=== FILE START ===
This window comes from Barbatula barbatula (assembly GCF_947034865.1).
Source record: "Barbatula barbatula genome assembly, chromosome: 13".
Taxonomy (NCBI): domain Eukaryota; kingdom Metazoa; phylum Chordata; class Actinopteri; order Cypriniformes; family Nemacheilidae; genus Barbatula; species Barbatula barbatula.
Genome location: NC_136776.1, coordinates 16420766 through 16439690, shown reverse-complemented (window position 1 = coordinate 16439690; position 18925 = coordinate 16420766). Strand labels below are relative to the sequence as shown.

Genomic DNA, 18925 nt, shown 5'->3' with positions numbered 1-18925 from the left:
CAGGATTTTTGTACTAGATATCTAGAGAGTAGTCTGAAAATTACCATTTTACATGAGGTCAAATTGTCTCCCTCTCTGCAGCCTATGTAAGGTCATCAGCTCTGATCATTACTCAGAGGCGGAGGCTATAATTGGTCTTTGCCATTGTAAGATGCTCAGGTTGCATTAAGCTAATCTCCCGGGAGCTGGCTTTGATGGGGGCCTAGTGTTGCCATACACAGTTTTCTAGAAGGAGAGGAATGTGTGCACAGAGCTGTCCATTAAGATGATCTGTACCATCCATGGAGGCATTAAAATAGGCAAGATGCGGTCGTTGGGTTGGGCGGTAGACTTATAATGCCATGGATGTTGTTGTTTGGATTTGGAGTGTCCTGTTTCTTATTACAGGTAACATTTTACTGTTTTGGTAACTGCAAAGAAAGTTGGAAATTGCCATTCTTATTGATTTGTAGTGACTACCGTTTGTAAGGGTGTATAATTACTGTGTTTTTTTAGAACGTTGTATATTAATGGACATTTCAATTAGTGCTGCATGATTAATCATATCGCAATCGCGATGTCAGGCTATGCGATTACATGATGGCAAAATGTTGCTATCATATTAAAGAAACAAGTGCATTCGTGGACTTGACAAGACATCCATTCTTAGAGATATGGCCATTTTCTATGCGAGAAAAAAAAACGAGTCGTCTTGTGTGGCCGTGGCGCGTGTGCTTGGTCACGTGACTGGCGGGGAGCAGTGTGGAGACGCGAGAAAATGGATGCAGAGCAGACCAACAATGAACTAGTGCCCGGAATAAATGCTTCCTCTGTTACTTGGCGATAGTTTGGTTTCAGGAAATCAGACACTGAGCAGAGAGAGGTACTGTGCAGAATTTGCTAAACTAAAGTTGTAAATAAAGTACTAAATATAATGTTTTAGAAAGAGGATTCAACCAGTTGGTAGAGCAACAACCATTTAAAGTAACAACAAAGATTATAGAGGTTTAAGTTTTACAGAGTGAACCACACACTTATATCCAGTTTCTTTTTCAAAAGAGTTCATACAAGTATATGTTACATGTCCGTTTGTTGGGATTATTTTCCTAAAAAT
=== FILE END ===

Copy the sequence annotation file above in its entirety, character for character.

This window comes from Barbatula barbatula (assembly GCF_947034865.1).
Source record: "Barbatula barbatula genome assembly, chromosome: 13".
Taxonomy (NCBI): domain Eukaryota; kingdom Metazoa; phylum Chordata; class Actinopteri; order Cypriniformes; family Nemacheilidae; genus Barbatula; species Barbatula barbatula.
Genome location: NC_136776.1, coordinates 16420766 through 16439690, shown reverse-complemented (window position 1 = coordinate 16439690; position 18925 = coordinate 16420766). Strand labels below are relative to the sequence as shown.

Genomic DNA, 18925 nt, shown 5'->3' with positions numbered 1-18925 from the left:
CAGGATTTTTGTACTAGATATCTAGAGAGTAGTCTGAAAATTACCATTTTACATGAGGTCAAATTGTCTCCCTCTCTGCAGCCTATGTAAGGTCATCAGCTCTGATCATTACTCAGAGGCGGAGGCTATAATTGGTCTTTGCCATTGTAAGATGCTCAGGTTGCATTAAGCTAATCTCCCGGGAGCTGGCTTTGATGGGGGCCTAGTGTTGCCATACACAGTTTTCTAGAAGGAGAGGAATGTGTGCACAGAGCTGTCCATTAAGATGATCTGTACCATCCATGGAGGCATTAAAATAGGCAAGATGCGGTCGTTGGGTTGGGCGGTAGACTTATAATGCCATGGATGTTGTTGTTTGGATTTGGAGTGTCCTGTTTCTTATTACAGGTAACATTTTACTGTTTTGGTAACTGCAAAGAAAGTTGGAAATTGCCATTCTTATTGATTTGTAGTGACTACCGTTTGTAAGGGTGTATAATTACTGTGTTTTTTTAGAACGTTGTATATTAATGGACATTTCAATTAGTGCTGCATGATTAATCATATCGCAATCGCGATGTCAGGCTATGCGATTACATGATGGCAAAATGTTGCTATCATATTAAAGAAACAAGTGCATTCGTGGACTTGACAAGACATCCATTCTTAGAGATATGGCCATTTTCTATGCGAGAAAAAAAAACGAGTCGTCTTGTGTGGCCGTGGCGCGTGTGCTTGGTCACGTGACTGGCGGGGAGCAGTGTGGAGACGCGAGAAAATGGATGCAGAGCAGACCAACAATGAACTAGTGCCCGGAATAAATGCTTCCTCTGTTACTTGGCGATAGTTTGGTTTCAGGAAATCAGACACTGAGCAGAGAGAGGTACTGTGCAGAATTTGCTAAACTAAAGTTGTAAATAAAGTACTAAATATAATGTTTTAGAAAGAGGATTCAACCAGTTGGTAGAGCAACAACCATTTAAAGTAACAACAAAGATTATAGAGGTTTAAGTTTTACAGAGTGAACCACACACTTATATCCAGTTTCTTTTTCAAAAGAGTTCATACAAGTATATGTTACATGTCCGTTTGTTGGGATTATTTTCCTAAAAAT